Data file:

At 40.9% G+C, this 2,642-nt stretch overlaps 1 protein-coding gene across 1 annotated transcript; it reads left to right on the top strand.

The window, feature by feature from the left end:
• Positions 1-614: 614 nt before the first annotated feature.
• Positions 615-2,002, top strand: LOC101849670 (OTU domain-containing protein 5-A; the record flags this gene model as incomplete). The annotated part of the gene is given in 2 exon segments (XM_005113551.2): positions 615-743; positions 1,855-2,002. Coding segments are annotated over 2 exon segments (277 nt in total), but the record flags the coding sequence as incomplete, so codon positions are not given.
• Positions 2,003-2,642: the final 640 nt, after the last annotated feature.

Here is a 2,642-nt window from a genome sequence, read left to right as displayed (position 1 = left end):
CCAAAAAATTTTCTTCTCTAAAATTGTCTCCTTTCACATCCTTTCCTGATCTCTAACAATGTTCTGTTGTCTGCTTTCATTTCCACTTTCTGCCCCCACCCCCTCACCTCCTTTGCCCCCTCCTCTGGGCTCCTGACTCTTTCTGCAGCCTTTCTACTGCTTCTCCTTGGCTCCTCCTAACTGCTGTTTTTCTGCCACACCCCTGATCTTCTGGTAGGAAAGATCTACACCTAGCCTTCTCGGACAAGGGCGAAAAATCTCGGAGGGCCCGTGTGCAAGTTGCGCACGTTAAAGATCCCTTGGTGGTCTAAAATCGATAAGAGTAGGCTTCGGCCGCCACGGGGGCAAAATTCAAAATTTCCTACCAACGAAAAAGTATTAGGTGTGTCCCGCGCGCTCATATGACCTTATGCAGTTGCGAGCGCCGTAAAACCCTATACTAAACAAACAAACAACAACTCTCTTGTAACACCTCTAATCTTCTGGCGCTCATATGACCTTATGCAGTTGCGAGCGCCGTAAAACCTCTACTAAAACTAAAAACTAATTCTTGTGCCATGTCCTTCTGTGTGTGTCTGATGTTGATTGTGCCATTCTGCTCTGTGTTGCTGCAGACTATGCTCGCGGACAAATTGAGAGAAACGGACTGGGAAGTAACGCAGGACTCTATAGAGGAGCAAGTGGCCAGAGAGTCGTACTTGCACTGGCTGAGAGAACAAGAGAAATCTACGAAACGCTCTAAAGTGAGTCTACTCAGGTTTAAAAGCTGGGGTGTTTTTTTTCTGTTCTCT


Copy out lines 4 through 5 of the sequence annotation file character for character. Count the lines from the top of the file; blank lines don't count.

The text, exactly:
• Positions 615-2,002, top strand: LOC101849670 (OTU domain-containing protein 5-A; the record flags this gene model as incomplete). The annotated part of the gene is given in 2 exon segments (XM_005113551.2): positions 615-743; positions 1,855-2,002. Coding segments are annotated over 2 exon segments (277 nt in total), but the record flags the coding sequence as incomplete, so codon positions are not given.
• Positions 2,003-2,642: the final 640 nt, after the last annotated feature.